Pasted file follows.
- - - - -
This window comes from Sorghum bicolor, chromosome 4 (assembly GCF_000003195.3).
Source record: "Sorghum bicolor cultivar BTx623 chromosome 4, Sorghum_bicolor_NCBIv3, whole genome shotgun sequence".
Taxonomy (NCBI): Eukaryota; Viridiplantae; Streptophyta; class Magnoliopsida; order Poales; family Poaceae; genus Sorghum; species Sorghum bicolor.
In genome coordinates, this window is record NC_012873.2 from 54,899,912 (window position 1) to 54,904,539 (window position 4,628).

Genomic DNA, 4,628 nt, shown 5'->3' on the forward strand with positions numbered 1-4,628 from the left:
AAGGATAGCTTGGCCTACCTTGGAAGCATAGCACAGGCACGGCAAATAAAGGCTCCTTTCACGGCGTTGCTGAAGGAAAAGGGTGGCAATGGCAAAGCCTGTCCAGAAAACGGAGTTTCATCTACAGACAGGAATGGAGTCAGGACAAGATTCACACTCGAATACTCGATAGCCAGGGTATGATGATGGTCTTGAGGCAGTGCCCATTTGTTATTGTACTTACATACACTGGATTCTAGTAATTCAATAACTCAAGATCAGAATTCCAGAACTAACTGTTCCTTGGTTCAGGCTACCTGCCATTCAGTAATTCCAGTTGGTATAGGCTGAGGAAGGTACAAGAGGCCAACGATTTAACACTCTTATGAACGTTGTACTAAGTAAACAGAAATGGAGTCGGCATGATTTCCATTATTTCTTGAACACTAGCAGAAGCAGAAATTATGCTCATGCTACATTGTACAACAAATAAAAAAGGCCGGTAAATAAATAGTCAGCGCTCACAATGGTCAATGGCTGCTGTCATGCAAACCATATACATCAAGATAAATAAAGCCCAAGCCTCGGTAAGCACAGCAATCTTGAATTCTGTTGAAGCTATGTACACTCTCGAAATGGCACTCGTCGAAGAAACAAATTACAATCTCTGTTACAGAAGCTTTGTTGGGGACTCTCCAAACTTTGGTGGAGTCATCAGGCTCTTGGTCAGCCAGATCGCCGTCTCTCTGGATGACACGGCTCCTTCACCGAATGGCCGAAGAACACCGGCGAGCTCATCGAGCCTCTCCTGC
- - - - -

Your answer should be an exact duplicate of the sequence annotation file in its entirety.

This window comes from Sorghum bicolor, chromosome 4 (assembly GCF_000003195.3).
Source record: "Sorghum bicolor cultivar BTx623 chromosome 4, Sorghum_bicolor_NCBIv3, whole genome shotgun sequence".
Taxonomy (NCBI): Eukaryota; Viridiplantae; Streptophyta; class Magnoliopsida; order Poales; family Poaceae; genus Sorghum; species Sorghum bicolor.
In genome coordinates, this window is record NC_012873.2 from 54,899,912 (window position 1) to 54,904,539 (window position 4,628).

Genomic DNA, 4,628 nt, shown 5'->3' on the forward strand with positions numbered 1-4,628 from the left:
AAGGATAGCTTGGCCTACCTTGGAAGCATAGCACAGGCACGGCAAATAAAGGCTCCTTTCACGGCGTTGCTGAAGGAAAAGGGTGGCAATGGCAAAGCCTGTCCAGAAAACGGAGTTTCATCTACAGACAGGAATGGAGTCAGGACAAGATTCACACTCGAATACTCGATAGCCAGGGTATGATGATGGTCTTGAGGCAGTGCCCATTTGTTATTGTACTTACATACACTGGATTCTAGTAATTCAATAACTCAAGATCAGAATTCCAGAACTAACTGTTCCTTGGTTCAGGCTACCTGCCATTCAGTAATTCCAGTTGGTATAGGCTGAGGAAGGTACAAGAGGCCAACGATTTAACACTCTTATGAACGTTGTACTAAGTAAACAGAAATGGAGTCGGCATGATTTCCATTATTTCTTGAACACTAGCAGAAGCAGAAATTATGCTCATGCTACATTGTACAACAAATAAAAAAGGCCGGTAAATAAATAGTCAGCGCTCACAATGGTCAATGGCTGCTGTCATGCAAACCATATACATCAAGATAAATAAAGCCCAAGCCTCGGTAAGCACAGCAATCTTGAATTCTGTTGAAGCTATGTACACTCTCGAAATGGCACTCGTCGAAGAAACAAATTACAATCTCTGTTACAGAAGCTTTGTTGGGGACTCTCCAAACTTTGGTGGAGTCATCAGGCTCTTGGTCAGCCAGATCGCCGTCTCTCTGGATGACACGGCTCCTTCACCGAATGGCCGAAGAACACCGGCGAGCTCATCGAGCCTCTCCTGC